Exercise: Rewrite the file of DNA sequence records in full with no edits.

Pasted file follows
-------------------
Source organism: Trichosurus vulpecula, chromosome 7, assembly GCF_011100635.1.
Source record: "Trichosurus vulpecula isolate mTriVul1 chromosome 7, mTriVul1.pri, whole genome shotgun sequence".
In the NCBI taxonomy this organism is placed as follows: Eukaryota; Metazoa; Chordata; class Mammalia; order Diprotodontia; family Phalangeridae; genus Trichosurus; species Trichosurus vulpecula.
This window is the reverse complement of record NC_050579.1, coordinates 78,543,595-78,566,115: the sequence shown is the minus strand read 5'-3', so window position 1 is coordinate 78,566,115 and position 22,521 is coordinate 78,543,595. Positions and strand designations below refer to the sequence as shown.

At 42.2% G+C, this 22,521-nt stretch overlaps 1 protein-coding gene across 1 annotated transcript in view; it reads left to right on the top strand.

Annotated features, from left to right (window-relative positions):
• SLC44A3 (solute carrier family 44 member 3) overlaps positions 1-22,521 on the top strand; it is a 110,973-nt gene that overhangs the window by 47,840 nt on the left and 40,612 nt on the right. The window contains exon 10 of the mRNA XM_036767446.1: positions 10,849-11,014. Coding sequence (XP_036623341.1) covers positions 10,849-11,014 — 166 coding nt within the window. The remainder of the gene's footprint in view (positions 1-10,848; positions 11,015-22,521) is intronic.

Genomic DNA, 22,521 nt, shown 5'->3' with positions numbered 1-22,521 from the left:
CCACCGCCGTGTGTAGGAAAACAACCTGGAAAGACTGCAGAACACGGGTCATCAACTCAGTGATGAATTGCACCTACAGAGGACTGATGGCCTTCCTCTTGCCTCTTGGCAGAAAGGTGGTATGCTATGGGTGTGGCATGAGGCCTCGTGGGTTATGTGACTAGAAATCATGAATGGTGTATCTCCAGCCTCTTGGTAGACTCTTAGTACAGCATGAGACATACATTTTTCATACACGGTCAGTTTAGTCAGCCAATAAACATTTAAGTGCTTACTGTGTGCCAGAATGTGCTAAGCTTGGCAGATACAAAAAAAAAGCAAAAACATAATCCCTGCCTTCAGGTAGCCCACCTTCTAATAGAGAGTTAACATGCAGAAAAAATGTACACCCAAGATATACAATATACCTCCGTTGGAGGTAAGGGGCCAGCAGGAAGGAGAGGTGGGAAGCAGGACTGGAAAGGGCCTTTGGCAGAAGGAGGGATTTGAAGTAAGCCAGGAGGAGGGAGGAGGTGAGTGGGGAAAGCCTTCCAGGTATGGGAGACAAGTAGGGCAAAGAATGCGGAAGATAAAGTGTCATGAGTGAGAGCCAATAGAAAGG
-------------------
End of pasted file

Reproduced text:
Source organism: Trichosurus vulpecula, chromosome 7, assembly GCF_011100635.1.
Source record: "Trichosurus vulpecula isolate mTriVul1 chromosome 7, mTriVul1.pri, whole genome shotgun sequence".
In the NCBI taxonomy this organism is placed as follows: Eukaryota; Metazoa; Chordata; class Mammalia; order Diprotodontia; family Phalangeridae; genus Trichosurus; species Trichosurus vulpecula.
This window is the reverse complement of record NC_050579.1, coordinates 78,543,595-78,566,115: the sequence shown is the minus strand read 5'-3', so window position 1 is coordinate 78,566,115 and position 22,521 is coordinate 78,543,595. Positions and strand designations below refer to the sequence as shown.

At 42.2% G+C, this 22,521-nt stretch overlaps 1 protein-coding gene across 1 annotated transcript in view; it reads left to right on the top strand.

Annotated features, from left to right (window-relative positions):
• SLC44A3 (solute carrier family 44 member 3) overlaps positions 1-22,521 on the top strand; it is a 110,973-nt gene that overhangs the window by 47,840 nt on the left and 40,612 nt on the right. The window contains exon 10 of the mRNA XM_036767446.1: positions 10,849-11,014. Coding sequence (XP_036623341.1) covers positions 10,849-11,014 — 166 coding nt within the window. The remainder of the gene's footprint in view (positions 1-10,848; positions 11,015-22,521) is intronic.

Genomic DNA, 22,521 nt, shown 5'->3' with positions numbered 1-22,521 from the left:
CCACCGCCGTGTGTAGGAAAACAACCTGGAAAGACTGCAGAACACGGGTCATCAACTCAGTGATGAATTGCACCTACAGAGGACTGATGGCCTTCCTCTTGCCTCTTGGCAGAAAGGTGGTATGCTATGGGTGTGGCATGAGGCCTCGTGGGTTATGTGACTAGAAATCATGAATGGTGTATCTCCAGCCTCTTGGTAGACTCTTAGTACAGCATGAGACATACATTTTTCATACACGGTCAGTTTAGTCAGCCAATAAACATTTAAGTGCTTACTGTGTGCCAGAATGTGCTAAGCTTGGCAGATACAAAAAAAAAGCAAAAACATAATCCCTGCCTTCAGGTAGCCCACCTTCTAATAGAGAGTTAACATGCAGAAAAAATGTACACCCAAGATATACAATATACCTCCGTTGGAGGTAAGGGGCCAGCAGGAAGGAGAGGTGGGAAGCAGGACTGGAAAGGGCCTTTGGCAGAAGGAGGGATTTGAAGTAAGCCAGGAGGAGGGAGGAGGTGAGTGGGGAAAGCCTTCCAGGTATGGGAGACAAGTAGGGCAAAGAATGCGGAAGATAAAGTGTCATGAGTGAGAGCCAATAGAAAGG